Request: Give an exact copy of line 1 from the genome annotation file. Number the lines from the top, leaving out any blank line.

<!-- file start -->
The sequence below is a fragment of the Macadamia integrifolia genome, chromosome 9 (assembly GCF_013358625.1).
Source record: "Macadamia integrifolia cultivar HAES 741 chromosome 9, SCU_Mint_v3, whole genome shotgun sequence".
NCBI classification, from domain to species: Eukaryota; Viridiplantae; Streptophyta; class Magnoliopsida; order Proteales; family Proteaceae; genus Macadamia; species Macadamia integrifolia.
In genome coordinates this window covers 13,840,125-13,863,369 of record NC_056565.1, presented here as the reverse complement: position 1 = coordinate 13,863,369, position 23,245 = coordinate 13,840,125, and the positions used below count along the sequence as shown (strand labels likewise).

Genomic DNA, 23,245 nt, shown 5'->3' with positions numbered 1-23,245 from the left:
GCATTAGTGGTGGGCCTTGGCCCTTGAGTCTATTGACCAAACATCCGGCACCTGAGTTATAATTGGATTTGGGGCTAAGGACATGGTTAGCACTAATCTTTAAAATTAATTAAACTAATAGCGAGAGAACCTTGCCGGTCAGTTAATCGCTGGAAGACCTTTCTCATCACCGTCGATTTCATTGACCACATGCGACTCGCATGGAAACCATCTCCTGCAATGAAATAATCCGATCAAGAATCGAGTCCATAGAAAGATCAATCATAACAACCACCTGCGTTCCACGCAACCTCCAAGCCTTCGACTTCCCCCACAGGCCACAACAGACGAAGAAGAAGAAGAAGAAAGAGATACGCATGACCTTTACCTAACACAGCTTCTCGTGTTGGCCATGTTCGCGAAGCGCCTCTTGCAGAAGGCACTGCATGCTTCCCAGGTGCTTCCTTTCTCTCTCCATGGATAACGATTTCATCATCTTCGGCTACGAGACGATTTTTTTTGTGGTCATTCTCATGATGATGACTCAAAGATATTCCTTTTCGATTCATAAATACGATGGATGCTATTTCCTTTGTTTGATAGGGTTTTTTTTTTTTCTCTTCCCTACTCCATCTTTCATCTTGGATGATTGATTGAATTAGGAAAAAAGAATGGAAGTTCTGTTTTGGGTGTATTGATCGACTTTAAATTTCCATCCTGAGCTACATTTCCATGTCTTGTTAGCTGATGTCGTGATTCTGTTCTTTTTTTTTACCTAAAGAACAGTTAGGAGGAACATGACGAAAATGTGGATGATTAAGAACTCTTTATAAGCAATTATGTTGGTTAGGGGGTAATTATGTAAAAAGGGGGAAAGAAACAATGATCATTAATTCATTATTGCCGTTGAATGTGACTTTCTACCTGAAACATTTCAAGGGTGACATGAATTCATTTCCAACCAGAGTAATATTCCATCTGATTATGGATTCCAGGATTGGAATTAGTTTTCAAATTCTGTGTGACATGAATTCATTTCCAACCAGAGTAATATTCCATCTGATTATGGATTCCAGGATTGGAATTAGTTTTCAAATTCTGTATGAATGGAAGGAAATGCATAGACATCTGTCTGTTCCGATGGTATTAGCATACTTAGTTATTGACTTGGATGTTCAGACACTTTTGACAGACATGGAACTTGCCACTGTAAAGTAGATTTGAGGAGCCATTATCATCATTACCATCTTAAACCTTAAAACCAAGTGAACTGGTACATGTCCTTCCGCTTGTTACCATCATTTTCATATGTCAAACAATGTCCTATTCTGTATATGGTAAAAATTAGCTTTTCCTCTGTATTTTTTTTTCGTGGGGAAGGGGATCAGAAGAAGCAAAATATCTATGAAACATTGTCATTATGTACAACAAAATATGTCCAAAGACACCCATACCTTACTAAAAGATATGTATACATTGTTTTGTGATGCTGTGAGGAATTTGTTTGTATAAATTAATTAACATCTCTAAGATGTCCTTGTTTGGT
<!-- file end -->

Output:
The sequence below is a fragment of the Macadamia integrifolia genome, chromosome 9 (assembly GCF_013358625.1).